Hexham was once a riverport of some importance in the lower Hunter and was known as Port Hunter. In the colonial days travellers from Newcastle to Maitland could travel to Hexham by boat and then disembark to travel by road to Maitland via Upper Hexham (Tarro), Four Mile Creek and Green Hills, the road being more direct than the river which had many bends after Raymond Terrace.
Coal loading at Hexham began about 1850.
One timber wharf was located on the south bank, downstream of the first Hexham bridge. This was originally used by J & A Brown from the mid-1800s to load coal brought by train from Minimi across Hexham Swamp. As J & A Brown's operations expanded coal was loaded at this wharf from their other coal mines. Ship loading at the J & A Brown shiploader ended on 1 November 1967.
A shiploader served by road adjacent the road bridge over the Hunter River was constructed by J & A Brown Abermain Seaham Collieries Ltd at their Hexham Engineering Workshops in 1959 for by R & W Miller. This loader has ceased operating with the last ship being loaded in August 1988, the last in 138 years to load coal at Hexham and was soon dismantled.
Another timber wharf was located on the south bank about 600 m (1,969 ft) upstream from the current bridges across the Hunter River. This was near the Wheatsheaf Hotel, once operated by John Hannell, whose tomb is nearby. When it was constructed, the first Hexham bridge was built with a centre lifting span so small ships could travel to this wharf, even in the 1960s. (Similarly, the Stockton Bridge further downstream was built with a high arch so ships could travel upstream to Hexham by the north channel of the Hunter River to load coal at Hexham.) This wharf was eventually used by the Bellbird-Hetton Colliery to load coal. (It has a depot to the west, across the Pacific Highway and Great North Railway, at the end of what is now Woodlands Road.) This loader was later taken over by Peko-Wallsend in the 1960s, which also built six 610 t (600 long tons) coal silos (painted green) on the river bank and conveyors across the railway and highway to expedite loading. These facilities were demolished in the 1980-90s.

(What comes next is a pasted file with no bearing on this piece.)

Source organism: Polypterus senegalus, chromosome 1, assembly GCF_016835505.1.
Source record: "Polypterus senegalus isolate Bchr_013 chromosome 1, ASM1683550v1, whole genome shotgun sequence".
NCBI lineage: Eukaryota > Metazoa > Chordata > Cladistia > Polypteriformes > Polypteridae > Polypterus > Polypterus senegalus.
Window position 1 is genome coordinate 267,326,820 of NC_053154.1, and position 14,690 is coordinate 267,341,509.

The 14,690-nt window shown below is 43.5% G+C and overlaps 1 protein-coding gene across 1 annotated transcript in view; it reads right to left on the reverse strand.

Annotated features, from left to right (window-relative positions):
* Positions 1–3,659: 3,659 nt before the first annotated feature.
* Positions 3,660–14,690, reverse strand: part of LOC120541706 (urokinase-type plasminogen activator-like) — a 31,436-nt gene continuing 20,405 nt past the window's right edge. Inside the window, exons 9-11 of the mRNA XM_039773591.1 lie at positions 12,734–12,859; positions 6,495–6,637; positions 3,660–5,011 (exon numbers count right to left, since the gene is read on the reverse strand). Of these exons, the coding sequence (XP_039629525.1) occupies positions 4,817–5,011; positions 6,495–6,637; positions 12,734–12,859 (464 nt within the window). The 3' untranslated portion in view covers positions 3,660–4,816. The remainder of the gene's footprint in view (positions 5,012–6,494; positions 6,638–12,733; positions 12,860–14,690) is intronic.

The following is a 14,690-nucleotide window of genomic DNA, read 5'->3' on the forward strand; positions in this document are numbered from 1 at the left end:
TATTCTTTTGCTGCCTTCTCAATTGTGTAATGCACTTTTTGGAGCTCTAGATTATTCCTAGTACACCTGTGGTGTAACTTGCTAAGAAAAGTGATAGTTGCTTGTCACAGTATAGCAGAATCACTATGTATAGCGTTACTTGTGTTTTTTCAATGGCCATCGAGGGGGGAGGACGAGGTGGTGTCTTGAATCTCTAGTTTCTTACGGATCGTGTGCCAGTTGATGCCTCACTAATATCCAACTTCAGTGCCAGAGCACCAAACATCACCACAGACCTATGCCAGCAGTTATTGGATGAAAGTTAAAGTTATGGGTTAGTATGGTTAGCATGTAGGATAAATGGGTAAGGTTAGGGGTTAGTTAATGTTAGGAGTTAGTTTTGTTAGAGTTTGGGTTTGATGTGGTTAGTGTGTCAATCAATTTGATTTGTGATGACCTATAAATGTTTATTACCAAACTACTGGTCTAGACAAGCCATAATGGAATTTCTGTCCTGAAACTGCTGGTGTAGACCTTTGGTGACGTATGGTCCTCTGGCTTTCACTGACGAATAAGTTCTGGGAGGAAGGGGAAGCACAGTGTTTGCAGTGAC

The ships serving Hexham were small and known as "60 milers", based on the distance they travelled to Sydney carrying coal for gas-making. In its later days, ships sometimes became stuck in the river travelling from Hexham.
Milk was also transported by small boats to the Hunter Valley Dairy Co-operative factory after it was opened at Hexham in 1927.
The mosquito species Ochlerotatus alternans is common in the area and adults, famed for their size and ferocity, are referred to as "Hexham Greys". The most famous Hexham Grey is "Ossie the Mossie", (sometimes spelled as "Ozzie the Mozzie") a large model of a mosquito that sits atop the Hexham Bowling Club sign at the corner of the Pacific Highway and Old Maitland Road in Hexham. The Hexham Bowling Club's "retired" bowlers are affectionately known as the "Hexham Grey's". The previous "Ossie" was replaced with a new "Ossie" (pictured) in 2005. Ozzie disappeared from the sign in early February 2010 and was replaced in April 2010.
- The density presented is that of the whole suburb. However, almost all of the population resides in only about 0.13 square kilometres (0.05 sq mi), or about 0.7%, of the suburb. Most of the suburb consists of unpopulated swampland with some industrial areas between the Pacific Highway and the Hunter River. The population density of the residential portion of the suburb is much higher at 1,126/km2 (2,920/sq mi).
- Average elevation of the suburb as shown on 1:100000 map 9232 NEWCASTLE.
- Area calculation is based on 1:100000 map 9232 NEWCASTLE.
- "Newcastle Nobbys Signal Station AWS". Climate statistics for Australian locations. Bureau of Meteorology. http://www.bom.gov.au/climate/averages/tables/cw_061055.shtml. Retrieved 18 June 2008.
Hexham, New South Wales Facts for Kids. Kiddle Encyclopedia.